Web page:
Allen reverses course, will seek re-election in hotly contested district




    Sen. Sylvia Allen, R-Snowflake. Photo by Jerod MacDonald-Evoy | Arizona Mirror

    A Republican senator’s unexpected re-election announcement has injected new drama into a key district in northern Arizona that could determine which party controls both chambers of the legislature after 2020.

    Sen. Sylvia Allen, R-Snowflake, told the White Mountain Independent and Payson Roundup last week that she’ll seek another term in Legislative District 6. She had previously said she didn’t plan to run again, but told the newspapers, “After months of reflection, it has become clear to me that there is too much at stake for me to abandon my responsibilities.”

    Allen told Arizona Mirror that she decided to run again after numerous supporters urged her into the race to help ensure that Republicans can hold the seat. And Allen, who chairs the Senate Education Committee, also said she wants to continue advocating for students, parents and teachers. If she wins her race next year, she will be termed out of the Senate in 2022.

    “What changed my mind was having a lot of people come to me and talking about the importance of the 2020 election, and the pressures that we’re going to have to be sure we keep our Senate majority,” Allen said.

    Other candidates had launched campaigns for her Senate seat on the assumption that she wouldn’t seek another term. Rep. Bob Thorpe, R-Flagstaff, and retired U.S. Air Force Col. Wendy Rogers, who has previously run several unsuccessful campaigns for Congress, had announced campaigns for the seat. Another Republican, businessman Edward Hampton, who has a Phoenix address but said he also lives part-time in District 6, has also filed to run for the seat.

    But with Allen running again, Republicans face the likelihood of a bruising GOP primary. Her decision could have repercussions for the Republican Party in both the House and Senate, where Democrats hope to make gains in next year’s election. If Democrats were to win seats in District 6, it could potentially give them control of one or both legislative chambers.

    Republicans have a 17-13 lead in the Senate and a 31-29 advantage in the House, the GOP’s smallest margin in the lower chamber since they won it from the Democrats in 1966. Democrats are optimistic about taking control of a chamber next year, but given the lack of competitive legislative districts in the state, there aren’t many Republican-held seats they can target.

    District 6 appears to be one of their best opportunities. A Democrat has never won a seat in the district, which includes parts of Coconino, Gila and Navajo counties. But they’ve come close. Allen defeated Democrat Nikke Bagley by less than 2,000 votes in 2016, and notched a similarly close win over challenger Wade Carlisle last year. Thorpe defeated Democrat Felecia French by fewer than 600 votes in November.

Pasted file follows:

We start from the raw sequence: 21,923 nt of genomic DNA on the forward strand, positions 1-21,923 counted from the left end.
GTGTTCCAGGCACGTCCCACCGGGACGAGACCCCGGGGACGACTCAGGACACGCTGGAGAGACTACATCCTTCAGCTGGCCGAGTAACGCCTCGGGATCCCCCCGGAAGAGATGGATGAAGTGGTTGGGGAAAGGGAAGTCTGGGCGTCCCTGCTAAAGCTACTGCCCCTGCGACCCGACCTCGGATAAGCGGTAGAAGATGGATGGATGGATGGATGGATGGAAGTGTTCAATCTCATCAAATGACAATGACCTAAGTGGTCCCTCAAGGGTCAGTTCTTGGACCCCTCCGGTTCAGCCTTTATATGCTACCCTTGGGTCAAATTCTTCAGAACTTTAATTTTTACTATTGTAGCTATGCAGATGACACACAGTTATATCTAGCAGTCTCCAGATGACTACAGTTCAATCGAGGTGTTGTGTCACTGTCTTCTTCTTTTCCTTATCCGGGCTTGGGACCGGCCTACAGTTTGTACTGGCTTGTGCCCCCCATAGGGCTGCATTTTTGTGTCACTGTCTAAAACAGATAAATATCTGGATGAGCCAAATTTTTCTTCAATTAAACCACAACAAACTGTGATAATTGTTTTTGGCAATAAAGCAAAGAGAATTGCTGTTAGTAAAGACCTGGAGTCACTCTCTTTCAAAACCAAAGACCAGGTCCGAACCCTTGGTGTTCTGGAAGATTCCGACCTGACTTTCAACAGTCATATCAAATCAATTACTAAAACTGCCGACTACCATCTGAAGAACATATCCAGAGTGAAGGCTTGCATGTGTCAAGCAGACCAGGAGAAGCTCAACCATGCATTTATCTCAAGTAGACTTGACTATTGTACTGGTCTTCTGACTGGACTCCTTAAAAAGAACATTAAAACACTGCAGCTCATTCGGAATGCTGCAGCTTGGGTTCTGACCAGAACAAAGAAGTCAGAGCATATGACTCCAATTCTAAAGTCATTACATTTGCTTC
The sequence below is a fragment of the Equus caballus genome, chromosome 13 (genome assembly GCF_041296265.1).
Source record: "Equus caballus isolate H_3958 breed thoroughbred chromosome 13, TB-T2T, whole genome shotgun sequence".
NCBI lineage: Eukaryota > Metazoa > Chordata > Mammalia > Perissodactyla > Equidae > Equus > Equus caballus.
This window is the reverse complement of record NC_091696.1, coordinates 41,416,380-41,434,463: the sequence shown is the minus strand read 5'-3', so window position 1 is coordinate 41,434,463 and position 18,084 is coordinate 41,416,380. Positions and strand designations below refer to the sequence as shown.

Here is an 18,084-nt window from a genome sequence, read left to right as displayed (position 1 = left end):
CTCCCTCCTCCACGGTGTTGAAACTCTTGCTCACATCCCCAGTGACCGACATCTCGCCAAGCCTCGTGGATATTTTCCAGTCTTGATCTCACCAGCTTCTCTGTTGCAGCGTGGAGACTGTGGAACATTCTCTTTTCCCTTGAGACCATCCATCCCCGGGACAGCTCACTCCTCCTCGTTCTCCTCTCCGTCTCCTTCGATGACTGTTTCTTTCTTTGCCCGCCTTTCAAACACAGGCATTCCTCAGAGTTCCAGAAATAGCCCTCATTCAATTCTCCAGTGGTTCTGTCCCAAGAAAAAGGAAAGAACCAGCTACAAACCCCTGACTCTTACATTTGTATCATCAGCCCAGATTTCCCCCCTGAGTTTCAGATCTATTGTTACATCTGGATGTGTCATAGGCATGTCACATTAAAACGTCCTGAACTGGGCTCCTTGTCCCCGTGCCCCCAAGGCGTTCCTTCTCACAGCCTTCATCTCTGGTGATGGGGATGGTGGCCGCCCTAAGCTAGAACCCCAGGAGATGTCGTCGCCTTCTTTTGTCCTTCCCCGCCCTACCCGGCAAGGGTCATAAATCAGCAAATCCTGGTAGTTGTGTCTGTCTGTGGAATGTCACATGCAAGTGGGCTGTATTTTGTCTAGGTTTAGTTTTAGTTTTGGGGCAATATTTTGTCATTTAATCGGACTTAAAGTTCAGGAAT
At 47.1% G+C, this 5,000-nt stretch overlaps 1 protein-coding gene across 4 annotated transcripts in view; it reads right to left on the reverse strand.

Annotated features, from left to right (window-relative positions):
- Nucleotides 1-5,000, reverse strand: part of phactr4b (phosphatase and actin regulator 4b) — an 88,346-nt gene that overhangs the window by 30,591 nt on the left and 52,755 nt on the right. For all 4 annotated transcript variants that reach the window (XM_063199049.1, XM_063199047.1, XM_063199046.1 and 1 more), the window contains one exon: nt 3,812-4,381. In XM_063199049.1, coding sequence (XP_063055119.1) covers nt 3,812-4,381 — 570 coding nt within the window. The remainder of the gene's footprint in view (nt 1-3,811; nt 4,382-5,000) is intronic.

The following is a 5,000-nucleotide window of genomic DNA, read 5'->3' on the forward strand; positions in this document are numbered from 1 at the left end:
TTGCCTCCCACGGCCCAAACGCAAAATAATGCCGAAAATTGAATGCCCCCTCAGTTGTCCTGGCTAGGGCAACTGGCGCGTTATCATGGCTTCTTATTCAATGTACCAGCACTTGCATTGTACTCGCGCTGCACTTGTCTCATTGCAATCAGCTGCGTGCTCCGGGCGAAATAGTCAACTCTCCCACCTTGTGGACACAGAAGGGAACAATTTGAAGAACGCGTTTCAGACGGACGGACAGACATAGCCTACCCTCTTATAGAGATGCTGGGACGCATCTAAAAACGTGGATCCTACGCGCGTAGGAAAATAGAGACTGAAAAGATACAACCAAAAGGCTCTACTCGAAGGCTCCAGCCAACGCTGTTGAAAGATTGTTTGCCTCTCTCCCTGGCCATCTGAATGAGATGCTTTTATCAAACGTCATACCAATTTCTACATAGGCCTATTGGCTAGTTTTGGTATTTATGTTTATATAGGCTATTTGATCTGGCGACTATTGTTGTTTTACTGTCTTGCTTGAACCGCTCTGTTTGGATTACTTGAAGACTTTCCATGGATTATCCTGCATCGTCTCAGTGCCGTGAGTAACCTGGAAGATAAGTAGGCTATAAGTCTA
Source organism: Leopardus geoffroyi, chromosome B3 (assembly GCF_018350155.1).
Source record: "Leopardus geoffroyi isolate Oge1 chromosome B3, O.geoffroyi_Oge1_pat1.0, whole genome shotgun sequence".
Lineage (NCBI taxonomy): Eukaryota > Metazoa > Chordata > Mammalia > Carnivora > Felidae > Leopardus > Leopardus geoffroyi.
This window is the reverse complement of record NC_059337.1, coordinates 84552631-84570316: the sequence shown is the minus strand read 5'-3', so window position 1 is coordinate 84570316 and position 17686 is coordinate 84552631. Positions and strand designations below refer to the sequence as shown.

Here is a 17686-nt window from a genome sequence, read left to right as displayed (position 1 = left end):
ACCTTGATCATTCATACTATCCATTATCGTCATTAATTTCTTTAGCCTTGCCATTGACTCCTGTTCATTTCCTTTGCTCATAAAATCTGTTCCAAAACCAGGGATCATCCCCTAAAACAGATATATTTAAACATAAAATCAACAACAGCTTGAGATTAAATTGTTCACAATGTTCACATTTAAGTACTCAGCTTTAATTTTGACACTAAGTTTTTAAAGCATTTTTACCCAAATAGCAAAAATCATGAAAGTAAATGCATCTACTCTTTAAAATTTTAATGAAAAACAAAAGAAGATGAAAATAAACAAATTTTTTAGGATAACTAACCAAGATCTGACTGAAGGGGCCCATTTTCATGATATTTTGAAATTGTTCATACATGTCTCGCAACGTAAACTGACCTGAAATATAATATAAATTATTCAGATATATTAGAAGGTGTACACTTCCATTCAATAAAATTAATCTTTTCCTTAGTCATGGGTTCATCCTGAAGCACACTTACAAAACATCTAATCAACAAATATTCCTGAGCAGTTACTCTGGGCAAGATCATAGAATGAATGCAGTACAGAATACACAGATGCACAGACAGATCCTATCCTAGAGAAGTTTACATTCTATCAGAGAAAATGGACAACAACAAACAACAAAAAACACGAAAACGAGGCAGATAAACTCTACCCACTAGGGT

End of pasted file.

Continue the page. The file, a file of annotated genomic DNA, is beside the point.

French is now running for the Senate, and Democrats who were already optimistic about the race are feeling better now that Allen’s unexpected re-election bid has added more turmoil the GOP primary. 

    “I think it’s a good sign,” said Democratic campaign consultant D.J. Quinlan. “It’s a district that I think was going to be a top target regardless of what happened. And I think the Republican infighting will only help to expose how out of touch the primary contenders really are.”

    Thorpe said he’s disappointed by Allen’s decision and concerned about what it could mean for the GOP, especially in the House. He said the Democrats have two strong House candidates in District 6 with track records of winning elections — Coconino County Supervisor Art Babbott and Flagstaff Mayor Coral Evans — and wants Allen to run for his seat alongside incumbent Republican Rep. Walter Blackman to help shore up the Republicans’ chances. 

    “I don’t want to see my House seat lost,” Thorpe said. “In all truth, Republicans need to be concerned in both the House and the Senate. If we lose either body it becomes much more difficult to govern down there.”

    Allen said she’s running to protect the district’s Senate seat. She noted that French came close to defeating Thorpe last year, and said she believes she’s the best candidate to hold the seat for the GOP. And while Thorpe questioned the credentials of Jon Saline, a Republican who has filed to run for his House seat, Allen described Saline as a strong candidate and said she believes he can keep the seat in GOP hands.

    “I feel bad that Mr. Thorpe is termed out,” Allen said. “He’s been a good legislator.”

    Senate President Karen Fann and House Speaker Rusty Bowers agreed to host a fundraiser on July 17 for Allen, Blackman and Rep. Shawnna Bolick, who represents District 20 in Phoenix and Glendale. But Fann told the Mirror they aren’t taking sides, and that she told Thorpe she would be willing to host a fundraising for him as well. Fann said she isn’t concerned that Allen’s decision could jeopardize Republican chances in District 6.

    Jeremy Duda
    Associate Editor Jeremy Duda is a Phoenix native and began his career in journalism in 2003 after graduating from the University of Arizona. Prior to joining the Arizona Mirror, he worked at the Arizona Capitol Times, where he spent eight years covering the Governor's Office and two years as editor of the Yellow Sheet Report. Before that, he wrote for the Hobbs News-Sun of Hobbs, NM, and the Daily Herald of Provo, Utah. Jeremy is also the author of the history book “If This Be Treason: the American Rogues and Rebels Who Walked the Line Between Dissent and Betrayal.”

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